Authors: Nadeem Ahmed Moonakal and Dr.Nanda Kishor*
The rise of the Justice and Development Party (AKP) in Turkey has had several impacts on Turkish politics and Turkey’s foreign policy outlook. The political situation in Turkey today is largely dominated by the AKP. The recent conversion of UNESCO world heritage site Hagia Sophia into a mosque was one of the election promises made by President Recep Tayyip Erdogan. His decision indicates AKP’s appeal to the people and the populism it resorts to with an assertion of religious pride and nationalism.
AKP’s initial rise in Turkish politics should be observed in conjunction with the context in which it came to prominence. The 2001 economic crisis of Turkey is recorded as one of the worst economic crises the country faced ever since World War II. Throughout the 1990’s Turkish economy largely relied upon foreign investments for economic growth. Since the government was already facing budget deficits it lacked the financial means to address the crisis. The political instability that was prevalent in the 1990s in Turkey became another factor for many foreign investors to reconsider their investment plans in Turkey.
Several foreign business enterprises also withdrew billions of dollars during this period and it reflected in the dramatic plunging of the Turkish economy. However, the existing government pushed for several neoliberal policies that also opened the doors for privatization. Turkish economy faced serious challenges concerning its fragile banking sector and poor macroeconomic performance. This also largely led to the currency crisis. The country faced economic turmoil however some of the structural economic reforms and a successful debt-swap helped the country recover and improve investor confidence.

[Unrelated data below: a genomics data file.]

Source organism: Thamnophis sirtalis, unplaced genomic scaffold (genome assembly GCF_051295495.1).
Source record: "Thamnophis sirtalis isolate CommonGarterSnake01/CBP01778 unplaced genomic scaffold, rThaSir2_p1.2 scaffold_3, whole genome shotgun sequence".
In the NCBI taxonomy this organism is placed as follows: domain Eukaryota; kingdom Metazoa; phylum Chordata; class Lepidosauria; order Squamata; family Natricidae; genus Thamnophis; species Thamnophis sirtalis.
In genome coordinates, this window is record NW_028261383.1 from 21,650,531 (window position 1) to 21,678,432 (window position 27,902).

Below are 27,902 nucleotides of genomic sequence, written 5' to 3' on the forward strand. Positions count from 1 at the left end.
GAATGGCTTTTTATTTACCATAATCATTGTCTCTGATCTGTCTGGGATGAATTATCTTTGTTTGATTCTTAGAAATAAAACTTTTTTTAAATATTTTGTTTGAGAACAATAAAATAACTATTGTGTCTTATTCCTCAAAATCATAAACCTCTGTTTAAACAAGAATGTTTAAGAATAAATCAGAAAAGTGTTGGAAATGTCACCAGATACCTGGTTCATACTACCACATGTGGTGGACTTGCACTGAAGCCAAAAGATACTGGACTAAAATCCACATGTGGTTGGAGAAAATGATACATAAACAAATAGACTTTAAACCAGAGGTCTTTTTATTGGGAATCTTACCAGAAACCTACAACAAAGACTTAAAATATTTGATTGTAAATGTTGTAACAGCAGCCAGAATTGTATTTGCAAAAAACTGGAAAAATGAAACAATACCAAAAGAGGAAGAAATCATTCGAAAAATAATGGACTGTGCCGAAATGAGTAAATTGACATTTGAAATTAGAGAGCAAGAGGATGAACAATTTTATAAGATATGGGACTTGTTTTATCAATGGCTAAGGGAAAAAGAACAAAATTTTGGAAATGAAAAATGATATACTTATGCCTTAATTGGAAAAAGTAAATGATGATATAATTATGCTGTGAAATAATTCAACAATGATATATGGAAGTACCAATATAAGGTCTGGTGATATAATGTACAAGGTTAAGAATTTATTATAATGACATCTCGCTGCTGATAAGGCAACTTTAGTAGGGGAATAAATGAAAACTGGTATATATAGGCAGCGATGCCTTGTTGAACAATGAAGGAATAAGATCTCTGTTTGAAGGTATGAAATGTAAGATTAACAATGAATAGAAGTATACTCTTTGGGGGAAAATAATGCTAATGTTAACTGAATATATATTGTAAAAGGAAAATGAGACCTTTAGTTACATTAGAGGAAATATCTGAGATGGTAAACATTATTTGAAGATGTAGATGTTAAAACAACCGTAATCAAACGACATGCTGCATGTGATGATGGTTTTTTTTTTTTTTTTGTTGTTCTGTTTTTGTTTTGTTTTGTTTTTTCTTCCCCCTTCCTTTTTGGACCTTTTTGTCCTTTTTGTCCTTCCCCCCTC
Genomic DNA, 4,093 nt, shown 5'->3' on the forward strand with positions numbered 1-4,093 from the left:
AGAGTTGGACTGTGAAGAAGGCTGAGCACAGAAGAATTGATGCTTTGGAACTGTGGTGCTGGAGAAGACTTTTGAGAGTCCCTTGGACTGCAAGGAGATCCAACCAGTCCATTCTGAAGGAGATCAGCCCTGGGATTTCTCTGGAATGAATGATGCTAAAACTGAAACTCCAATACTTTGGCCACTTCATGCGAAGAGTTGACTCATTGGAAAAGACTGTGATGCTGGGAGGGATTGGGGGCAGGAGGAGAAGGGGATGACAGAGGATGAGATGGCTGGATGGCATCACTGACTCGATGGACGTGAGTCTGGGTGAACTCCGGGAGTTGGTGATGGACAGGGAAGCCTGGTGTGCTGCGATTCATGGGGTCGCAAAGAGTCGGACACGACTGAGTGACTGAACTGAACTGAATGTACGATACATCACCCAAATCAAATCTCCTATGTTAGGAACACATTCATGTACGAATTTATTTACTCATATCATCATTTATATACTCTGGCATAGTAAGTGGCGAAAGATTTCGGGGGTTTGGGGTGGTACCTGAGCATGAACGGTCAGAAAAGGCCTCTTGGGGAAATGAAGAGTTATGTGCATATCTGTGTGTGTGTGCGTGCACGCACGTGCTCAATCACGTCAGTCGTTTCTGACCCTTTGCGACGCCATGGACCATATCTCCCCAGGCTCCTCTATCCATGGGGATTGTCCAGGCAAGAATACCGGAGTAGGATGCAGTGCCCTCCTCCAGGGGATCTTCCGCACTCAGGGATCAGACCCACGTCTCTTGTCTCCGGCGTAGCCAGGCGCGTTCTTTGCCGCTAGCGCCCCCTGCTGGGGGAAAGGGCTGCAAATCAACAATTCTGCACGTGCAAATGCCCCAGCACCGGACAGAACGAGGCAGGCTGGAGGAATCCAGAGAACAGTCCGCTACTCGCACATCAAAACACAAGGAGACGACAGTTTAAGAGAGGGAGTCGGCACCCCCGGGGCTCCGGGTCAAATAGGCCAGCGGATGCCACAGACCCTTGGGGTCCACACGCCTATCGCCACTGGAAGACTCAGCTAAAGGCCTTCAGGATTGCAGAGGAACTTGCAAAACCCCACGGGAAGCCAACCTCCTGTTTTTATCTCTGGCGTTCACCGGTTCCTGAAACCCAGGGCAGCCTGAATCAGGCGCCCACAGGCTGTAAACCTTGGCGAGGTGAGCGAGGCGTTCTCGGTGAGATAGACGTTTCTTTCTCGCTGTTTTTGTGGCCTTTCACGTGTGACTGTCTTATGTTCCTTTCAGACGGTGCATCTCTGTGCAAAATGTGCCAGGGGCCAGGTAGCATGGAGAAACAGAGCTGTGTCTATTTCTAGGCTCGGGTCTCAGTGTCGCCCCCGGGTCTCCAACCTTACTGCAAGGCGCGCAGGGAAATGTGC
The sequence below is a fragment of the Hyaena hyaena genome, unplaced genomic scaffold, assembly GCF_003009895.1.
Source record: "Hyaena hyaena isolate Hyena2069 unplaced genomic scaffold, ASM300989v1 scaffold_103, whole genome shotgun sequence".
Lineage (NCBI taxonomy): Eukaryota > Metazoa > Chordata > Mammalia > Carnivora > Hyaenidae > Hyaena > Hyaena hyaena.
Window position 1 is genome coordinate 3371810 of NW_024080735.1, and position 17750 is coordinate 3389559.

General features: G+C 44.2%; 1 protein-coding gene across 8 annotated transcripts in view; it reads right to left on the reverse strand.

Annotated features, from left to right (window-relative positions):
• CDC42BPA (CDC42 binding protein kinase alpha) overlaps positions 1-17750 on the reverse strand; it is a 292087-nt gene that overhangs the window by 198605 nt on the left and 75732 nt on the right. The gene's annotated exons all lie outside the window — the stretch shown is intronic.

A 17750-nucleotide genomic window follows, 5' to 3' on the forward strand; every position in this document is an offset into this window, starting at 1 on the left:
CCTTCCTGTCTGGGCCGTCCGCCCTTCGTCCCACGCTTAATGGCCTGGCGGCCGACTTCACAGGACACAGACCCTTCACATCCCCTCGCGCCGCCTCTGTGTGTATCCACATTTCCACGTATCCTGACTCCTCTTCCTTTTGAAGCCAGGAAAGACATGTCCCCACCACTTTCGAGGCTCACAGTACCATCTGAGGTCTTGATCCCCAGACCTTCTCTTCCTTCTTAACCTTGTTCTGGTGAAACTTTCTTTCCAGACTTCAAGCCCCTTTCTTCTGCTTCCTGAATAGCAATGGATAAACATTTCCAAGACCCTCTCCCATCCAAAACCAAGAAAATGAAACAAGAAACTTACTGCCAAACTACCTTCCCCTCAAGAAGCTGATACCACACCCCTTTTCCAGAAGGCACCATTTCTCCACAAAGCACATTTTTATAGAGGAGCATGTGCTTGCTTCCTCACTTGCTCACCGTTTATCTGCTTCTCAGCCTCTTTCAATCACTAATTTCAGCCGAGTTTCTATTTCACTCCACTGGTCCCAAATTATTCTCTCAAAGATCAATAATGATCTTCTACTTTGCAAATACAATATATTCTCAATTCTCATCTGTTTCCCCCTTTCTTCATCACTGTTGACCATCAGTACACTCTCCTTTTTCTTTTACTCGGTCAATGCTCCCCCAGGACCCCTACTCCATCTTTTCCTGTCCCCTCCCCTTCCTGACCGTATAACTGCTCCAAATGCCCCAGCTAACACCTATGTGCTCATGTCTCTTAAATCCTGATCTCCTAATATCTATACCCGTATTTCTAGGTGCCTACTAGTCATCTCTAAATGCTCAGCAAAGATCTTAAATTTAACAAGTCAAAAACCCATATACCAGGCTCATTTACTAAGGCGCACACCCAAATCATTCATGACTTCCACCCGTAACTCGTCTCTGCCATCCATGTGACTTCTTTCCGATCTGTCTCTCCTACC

After the collapse of the fragile alliances, a new party came into prominence which changed the political landscape of Turkey significantly. The Justice and Development Party (AKP) came to power in 2002 with Recep Tayyip Erdogan as the Prime Minister of the country. The election reflected a clear discontentment and dissatisfaction of people for the traditional political parties. The newly formed government absorbed the direction set by the predecessor and accentuated its efforts in further transforming the economy with neoliberal measures. The government also privatized state-owned enterprises and became more assertive in implementing these measures amid political oppositions and criticisms. The economy grew rapidly during 2003-2007 however the 2008 global economic crisis slowed down the growth. A year later the country showed positive signs of economic growth although in the later years the economic crisis and the corruption allegations did cause severe discontentment towards the government.